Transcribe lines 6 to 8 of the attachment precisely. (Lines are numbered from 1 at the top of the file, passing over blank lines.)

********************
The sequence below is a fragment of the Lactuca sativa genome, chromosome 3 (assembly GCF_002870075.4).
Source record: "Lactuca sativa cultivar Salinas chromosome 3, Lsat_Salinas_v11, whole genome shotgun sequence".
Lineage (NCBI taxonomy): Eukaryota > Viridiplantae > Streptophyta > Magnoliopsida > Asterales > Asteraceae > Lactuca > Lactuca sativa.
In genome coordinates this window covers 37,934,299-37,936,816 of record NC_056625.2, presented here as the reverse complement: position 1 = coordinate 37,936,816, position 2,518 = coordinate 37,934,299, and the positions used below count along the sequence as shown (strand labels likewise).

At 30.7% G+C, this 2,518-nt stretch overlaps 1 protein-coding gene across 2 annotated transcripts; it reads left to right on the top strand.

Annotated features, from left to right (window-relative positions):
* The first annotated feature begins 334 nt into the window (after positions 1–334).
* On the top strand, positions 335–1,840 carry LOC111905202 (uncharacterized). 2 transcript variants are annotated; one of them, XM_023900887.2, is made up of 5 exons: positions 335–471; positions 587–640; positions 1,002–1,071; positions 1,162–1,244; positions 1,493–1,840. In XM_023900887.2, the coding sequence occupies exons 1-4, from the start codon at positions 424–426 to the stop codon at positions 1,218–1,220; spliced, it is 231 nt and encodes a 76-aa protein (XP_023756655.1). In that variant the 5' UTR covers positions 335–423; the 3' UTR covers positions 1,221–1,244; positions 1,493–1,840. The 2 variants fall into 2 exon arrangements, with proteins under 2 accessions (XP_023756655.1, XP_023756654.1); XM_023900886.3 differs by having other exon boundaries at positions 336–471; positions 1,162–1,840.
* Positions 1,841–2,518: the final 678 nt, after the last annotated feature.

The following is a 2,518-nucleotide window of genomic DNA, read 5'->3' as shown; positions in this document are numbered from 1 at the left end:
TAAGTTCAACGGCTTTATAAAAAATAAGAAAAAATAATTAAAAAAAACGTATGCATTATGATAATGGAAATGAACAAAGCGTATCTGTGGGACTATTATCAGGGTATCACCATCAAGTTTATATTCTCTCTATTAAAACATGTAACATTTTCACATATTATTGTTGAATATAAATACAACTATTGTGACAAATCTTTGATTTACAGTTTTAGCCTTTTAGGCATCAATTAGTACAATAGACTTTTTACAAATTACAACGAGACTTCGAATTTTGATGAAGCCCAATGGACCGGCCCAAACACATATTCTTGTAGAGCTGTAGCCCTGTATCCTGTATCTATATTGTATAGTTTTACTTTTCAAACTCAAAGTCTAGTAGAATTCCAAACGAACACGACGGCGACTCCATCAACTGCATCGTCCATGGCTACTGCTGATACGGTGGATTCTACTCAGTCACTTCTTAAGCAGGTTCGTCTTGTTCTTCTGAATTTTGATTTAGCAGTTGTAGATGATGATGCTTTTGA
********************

Annotated features, from left to right (window-relative positions):
* The first annotated feature begins 334 nt into the window (after positions 1–334).
* On the top strand, positions 335–1,840 carry LOC111905202 (uncharacterized). 2 transcript variants are annotated; one of them, XM_023900887.2, is made up of 5 exons: positions 335–471; positions 587–640; positions 1,002–1,071; positions 1,162–1,244; positions 1,493–1,840. In XM_023900887.2, the coding sequence occupies exons 1-4, from the start codon at positions 424–426 to the stop codon at positions 1,218–1,220; spliced, it is 231 nt and encodes a 76-aa protein (XP_023756655.1). In that variant the 5' UTR covers positions 335–423; the 3' UTR covers positions 1,221–1,244; positions 1,493–1,840. The 2 variants fall into 2 exon arrangements, with proteins under 2 accessions (XP_023756655.1, XP_023756654.1); XM_023900886.3 differs by having other exon boundaries at positions 336–471; positions 1,162–1,840.